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Topic Title: Looking to get into big wave surfing
Topic Summary: Sounds like a stay-cation on the north shore is the ticket
Created On: 01/21/2018 04:51 PM
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 01/22/2018 03:23 PM
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Julianuribe23

Posts: 627
Joined Forum: 05/21/2012

Originally posted by: SurfCaster If you want to become an underground charger, you need to move to the North Shore. The closest FL has ever had to an underground charger is probably Todd Morcom, but he transitioned into that role after being a sponsored pro. Running with rocks in the Banana River all summer and then surfing Tres Palmas twice a winter isn't going to cut it...unless that's what you're looking for. Don't mean for that to come across as negative.
 

Is there any way I could get in contact with him? I would seriously appreciate it.



Edited: 01/23/2018 at 08:22 AM by Julianuribe23
 01/22/2018 10:33 PM
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ww

Posts: 14430
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At age 26, you might check possibilities for a work permit in New Zealand or Australia.  Chances of fitting into one of their areas of need are slim, but for all I know you might be an electrician or the right kind of nurse. 

 

 

 01/23/2018 03:42 AM
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onebuck

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Originally posted by: SurfCaster If you want to become an underground charger, you need to move to the North Shore. The closest FL has ever had to an underground charger is probably Todd Morcom, but he transitioned into that role after being a sponsored pro. Running with rocks in the Banana River all summer and then surfing Tres Palmas twice a winter isn't going to cut it...unless that's what you're looking for. Don't mean for that to come across as negative.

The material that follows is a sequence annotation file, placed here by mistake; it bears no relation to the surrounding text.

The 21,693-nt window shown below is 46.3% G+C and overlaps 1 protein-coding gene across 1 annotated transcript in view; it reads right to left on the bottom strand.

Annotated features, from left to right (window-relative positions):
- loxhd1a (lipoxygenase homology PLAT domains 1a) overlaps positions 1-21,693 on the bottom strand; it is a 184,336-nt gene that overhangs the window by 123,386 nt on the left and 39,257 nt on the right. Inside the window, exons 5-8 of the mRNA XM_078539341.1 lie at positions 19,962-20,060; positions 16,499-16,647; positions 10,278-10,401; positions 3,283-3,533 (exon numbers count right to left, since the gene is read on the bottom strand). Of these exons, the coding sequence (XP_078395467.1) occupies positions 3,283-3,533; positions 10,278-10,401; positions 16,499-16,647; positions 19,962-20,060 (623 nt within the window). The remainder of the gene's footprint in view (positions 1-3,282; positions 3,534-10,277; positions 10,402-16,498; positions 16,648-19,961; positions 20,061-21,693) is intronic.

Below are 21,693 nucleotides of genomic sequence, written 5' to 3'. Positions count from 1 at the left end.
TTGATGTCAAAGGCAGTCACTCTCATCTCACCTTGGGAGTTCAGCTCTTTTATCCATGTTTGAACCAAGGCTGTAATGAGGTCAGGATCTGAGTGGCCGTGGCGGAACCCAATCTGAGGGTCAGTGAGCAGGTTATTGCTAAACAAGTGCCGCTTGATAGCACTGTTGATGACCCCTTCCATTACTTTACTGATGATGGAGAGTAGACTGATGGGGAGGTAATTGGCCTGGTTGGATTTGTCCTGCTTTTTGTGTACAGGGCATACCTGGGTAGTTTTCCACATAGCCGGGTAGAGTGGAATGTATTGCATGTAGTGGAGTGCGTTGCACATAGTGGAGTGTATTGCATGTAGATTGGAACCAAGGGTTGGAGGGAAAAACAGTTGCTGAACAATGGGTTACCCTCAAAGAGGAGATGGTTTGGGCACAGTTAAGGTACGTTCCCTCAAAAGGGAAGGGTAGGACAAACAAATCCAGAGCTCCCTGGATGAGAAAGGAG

Morcom charges no doubt...but lets not forget about "H"..me paw has shown me some pretty heavy barrel pics...he gets the XL shit as well...goodluck

 01/23/2018 07:28 AM
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chopola

Posts: 1007
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Julian, you sound like your having a mid life crisis. If you are serious about surfing serious surf, sell all your stuff and start over in Hawaii. Plenty of opportunity to see if you have what it takes there. I used to spend a couple months there each winter when I was young, and the conclusion I came to was you have got to live there to really get dialed in.

I would expect that once you get a taste of some real juice, you will be happy with just really good waves. good luck
 01/23/2018 08:20 AM
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Julianuribe23

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I'm gonna look into an extended stay in Oahu sometime during the late season. Thanks for all the input guys!

 01/23/2018 09:39 AM
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Plan B

Posts: 1512
Joined Forum: 03/08/2004

that's what you need to do. Hopefully you score.....

I'll sell ya a 6-10 and a 7-6.  They've seen alot of action and have a decent tan, but they'll be cheap, so you can charge and break em with little consequence